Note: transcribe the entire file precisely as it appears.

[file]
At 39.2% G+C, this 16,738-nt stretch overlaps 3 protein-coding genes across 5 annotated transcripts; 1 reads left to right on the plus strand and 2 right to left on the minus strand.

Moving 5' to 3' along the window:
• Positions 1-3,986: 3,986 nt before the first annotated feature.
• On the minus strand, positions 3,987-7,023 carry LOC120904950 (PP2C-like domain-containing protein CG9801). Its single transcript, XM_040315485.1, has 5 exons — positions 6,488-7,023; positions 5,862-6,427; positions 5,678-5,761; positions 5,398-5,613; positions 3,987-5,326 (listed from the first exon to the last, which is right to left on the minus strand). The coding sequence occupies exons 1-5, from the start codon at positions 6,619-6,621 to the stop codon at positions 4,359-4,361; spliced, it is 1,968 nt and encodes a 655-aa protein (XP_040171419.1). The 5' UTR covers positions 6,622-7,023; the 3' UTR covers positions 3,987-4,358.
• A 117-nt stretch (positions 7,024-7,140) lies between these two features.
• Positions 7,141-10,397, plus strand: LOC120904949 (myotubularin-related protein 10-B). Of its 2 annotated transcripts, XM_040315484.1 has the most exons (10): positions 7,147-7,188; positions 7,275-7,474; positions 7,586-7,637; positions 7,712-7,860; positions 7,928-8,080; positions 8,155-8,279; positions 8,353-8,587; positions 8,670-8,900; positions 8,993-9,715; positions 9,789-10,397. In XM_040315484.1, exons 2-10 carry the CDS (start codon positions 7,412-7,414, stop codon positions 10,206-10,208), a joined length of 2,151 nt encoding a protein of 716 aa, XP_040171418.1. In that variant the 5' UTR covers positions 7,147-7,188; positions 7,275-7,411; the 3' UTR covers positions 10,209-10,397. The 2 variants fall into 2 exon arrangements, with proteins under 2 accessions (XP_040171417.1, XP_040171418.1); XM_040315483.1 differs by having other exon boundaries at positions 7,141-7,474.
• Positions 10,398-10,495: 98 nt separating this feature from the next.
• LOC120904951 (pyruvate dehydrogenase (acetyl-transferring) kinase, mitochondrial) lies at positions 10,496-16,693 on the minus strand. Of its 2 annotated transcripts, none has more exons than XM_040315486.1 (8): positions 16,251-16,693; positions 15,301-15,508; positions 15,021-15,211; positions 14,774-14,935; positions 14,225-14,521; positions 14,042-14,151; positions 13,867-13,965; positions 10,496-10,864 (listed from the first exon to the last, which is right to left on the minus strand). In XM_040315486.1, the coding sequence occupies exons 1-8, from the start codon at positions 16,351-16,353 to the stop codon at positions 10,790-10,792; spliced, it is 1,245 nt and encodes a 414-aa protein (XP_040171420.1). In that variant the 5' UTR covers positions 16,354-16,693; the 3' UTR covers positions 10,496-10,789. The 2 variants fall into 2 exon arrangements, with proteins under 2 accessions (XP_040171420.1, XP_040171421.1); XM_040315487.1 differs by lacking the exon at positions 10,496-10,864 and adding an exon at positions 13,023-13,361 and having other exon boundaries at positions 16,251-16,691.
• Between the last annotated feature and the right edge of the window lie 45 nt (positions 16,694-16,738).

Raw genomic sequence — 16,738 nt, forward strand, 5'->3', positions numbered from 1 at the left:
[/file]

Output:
At 39.2% G+C, this 16,738-nt stretch overlaps 3 protein-coding genes across 5 annotated transcripts; 1 reads left to right on the plus strand and 2 right to left on the minus strand.

Moving 5' to 3' along the window:
• Positions 1-3,986: 3,986 nt before the first annotated feature.
• On the minus strand, positions 3,987-7,023 carry LOC120904950 (PP2C-like domain-containing protein CG9801). Its single transcript, XM_040315485.1, has 5 exons — positions 6,488-7,023; positions 5,862-6,427; positions 5,678-5,761; positions 5,398-5,613; positions 3,987-5,326 (listed from the first exon to the last, which is right to left on the minus strand). The coding sequence occupies exons 1-5, from the start codon at positions 6,619-6,621 to the stop codon at positions 4,359-4,361; spliced, it is 1,968 nt and encodes a 655-aa protein (XP_040171419.1). The 5' UTR covers positions 6,622-7,023; the 3' UTR covers positions 3,987-4,358.
• A 117-nt stretch (positions 7,024-7,140) lies between these two features.
• Positions 7,141-10,397, plus strand: LOC120904949 (myotubularin-related protein 10-B). Of its 2 annotated transcripts, XM_040315484.1 has the most exons (10): positions 7,147-7,188; positions 7,275-7,474; positions 7,586-7,637; positions 7,712-7,860; positions 7,928-8,080; positions 8,155-8,279; positions 8,353-8,587; positions 8,670-8,900; positions 8,993-9,715; positions 9,789-10,397. In XM_040315484.1, exons 2-10 carry the CDS (start codon positions 7,412-7,414, stop codon positions 10,206-10,208), a joined length of 2,151 nt encoding a protein of 716 aa, XP_040171418.1. In that variant the 5' UTR covers positions 7,147-7,188; positions 7,275-7,411; the 3' UTR covers positions 10,209-10,397. The 2 variants fall into 2 exon arrangements, with proteins under 2 accessions (XP_040171417.1, XP_040171418.1); XM_040315483.1 differs by having other exon boundaries at positions 7,141-7,474.
• Positions 10,398-10,495: 98 nt separating this feature from the next.
• LOC120904951 (pyruvate dehydrogenase (acetyl-transferring) kinase, mitochondrial) lies at positions 10,496-16,693 on the minus strand. Of its 2 annotated transcripts, none has more exons than XM_040315486.1 (8): positions 16,251-16,693; positions 15,301-15,508; positions 15,021-15,211; positions 14,774-14,935; positions 14,225-14,521; positions 14,042-14,151; positions 13,867-13,965; positions 10,496-10,864 (listed from the first exon to the last, which is right to left on the minus strand). In XM_040315486.1, the coding sequence occupies exons 1-8, from the start codon at positions 16,351-16,353 to the stop codon at positions 10,790-10,792; spliced, it is 1,245 nt and encodes a 414-aa protein (XP_040171420.1). In that variant the 5' UTR covers positions 16,354-16,693; the 3' UTR covers positions 10,496-10,789. The 2 variants fall into 2 exon arrangements, with proteins under 2 accessions (XP_040171420.1, XP_040171421.1); XM_040315487.1 differs by lacking the exon at positions 10,496-10,864 and adding an exon at positions 13,023-13,361 and having other exon boundaries at positions 16,251-16,691.
• Between the last annotated feature and the right edge of the window lie 45 nt (positions 16,694-16,738).

Raw genomic sequence — 16,738 nt, forward strand, 5'->3', positions numbered from 1 at the left: